Kazakhstan's Senate approved on Thursday tougher laws on religious activity in the Central Asian state, ignoring criticism.
The new law, which will ban prayer rooms in state institutions, will have to be signed into law by President Nursultan Nazarbayev. Kazakhstan's veteran leader proposed tough new laws to his compliant legislature a month ago.
Around 70 per cent of the 16.5-million population in Kazakhstan is Muslim.
Kazakhstan also last month temporarily blocked access to a number of foreign Internet sites after a court ruling.
The law also requires the review of all religious literature and the mandatory annual registration of all foreign missionaries, who can be expelled if deemed to pose a threat to the "constitutional order and public peace".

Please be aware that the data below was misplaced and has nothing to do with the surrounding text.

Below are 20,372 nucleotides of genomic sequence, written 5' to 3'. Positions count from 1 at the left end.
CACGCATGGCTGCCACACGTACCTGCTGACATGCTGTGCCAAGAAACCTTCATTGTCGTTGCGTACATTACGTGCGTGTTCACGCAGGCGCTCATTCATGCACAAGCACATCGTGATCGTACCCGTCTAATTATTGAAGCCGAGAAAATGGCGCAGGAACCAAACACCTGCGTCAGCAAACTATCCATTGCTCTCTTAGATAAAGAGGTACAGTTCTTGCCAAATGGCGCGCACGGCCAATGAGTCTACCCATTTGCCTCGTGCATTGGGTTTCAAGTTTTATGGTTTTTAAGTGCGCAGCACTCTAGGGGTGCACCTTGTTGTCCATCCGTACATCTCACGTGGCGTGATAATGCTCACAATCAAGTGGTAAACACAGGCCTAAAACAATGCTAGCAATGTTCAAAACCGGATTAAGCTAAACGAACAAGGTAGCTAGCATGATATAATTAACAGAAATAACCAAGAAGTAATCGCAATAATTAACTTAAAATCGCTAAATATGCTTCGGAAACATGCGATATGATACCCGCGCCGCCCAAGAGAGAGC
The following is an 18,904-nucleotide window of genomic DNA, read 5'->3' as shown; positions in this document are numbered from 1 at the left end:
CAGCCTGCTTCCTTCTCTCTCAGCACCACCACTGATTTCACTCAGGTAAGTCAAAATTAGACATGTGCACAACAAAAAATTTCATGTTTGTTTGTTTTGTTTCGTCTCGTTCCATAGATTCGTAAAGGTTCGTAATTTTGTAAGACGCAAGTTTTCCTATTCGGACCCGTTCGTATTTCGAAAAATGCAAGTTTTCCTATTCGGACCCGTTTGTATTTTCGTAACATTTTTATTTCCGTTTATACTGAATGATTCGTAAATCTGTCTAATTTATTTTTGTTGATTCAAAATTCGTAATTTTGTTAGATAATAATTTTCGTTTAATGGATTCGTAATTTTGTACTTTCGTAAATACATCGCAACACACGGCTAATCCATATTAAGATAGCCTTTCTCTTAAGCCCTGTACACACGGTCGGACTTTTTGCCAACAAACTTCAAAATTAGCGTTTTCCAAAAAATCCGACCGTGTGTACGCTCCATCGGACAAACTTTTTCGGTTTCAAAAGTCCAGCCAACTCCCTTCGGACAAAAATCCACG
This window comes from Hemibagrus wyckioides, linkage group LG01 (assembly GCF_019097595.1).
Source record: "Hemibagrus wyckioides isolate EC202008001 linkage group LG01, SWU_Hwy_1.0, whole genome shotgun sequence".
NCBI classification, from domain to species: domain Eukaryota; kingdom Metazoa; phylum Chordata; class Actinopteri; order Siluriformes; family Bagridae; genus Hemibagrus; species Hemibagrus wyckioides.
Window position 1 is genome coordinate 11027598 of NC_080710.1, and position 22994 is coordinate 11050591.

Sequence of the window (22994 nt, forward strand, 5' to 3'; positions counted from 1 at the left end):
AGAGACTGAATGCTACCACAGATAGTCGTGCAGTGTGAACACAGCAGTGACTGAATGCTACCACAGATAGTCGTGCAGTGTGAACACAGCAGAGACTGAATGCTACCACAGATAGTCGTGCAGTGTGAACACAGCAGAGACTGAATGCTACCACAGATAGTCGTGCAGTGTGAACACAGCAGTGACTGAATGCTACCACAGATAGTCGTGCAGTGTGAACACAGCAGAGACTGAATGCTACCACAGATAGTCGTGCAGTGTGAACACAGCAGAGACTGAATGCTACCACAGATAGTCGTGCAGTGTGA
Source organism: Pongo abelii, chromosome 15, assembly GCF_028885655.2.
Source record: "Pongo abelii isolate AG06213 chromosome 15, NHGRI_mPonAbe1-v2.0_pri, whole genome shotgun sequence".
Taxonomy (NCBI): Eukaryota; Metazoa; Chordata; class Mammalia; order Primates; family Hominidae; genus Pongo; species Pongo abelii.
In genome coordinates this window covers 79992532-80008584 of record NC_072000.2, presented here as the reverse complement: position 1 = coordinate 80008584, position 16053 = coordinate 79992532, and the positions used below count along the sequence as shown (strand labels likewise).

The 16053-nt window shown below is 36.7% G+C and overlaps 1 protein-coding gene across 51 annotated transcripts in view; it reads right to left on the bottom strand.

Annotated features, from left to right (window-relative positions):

Authorities say they want to stop the spread of extremism into Kazakhstan, the most prosperous of Central Asia's nations, from the overpopulated and impoverished Ferghana Valley shared by ex-Soviet neighbours Kyrgyzstan, Uzbekistan and Tajikistan.
A day earlier, Kazakhstan's lower house of parliament had voted in favour of the bill.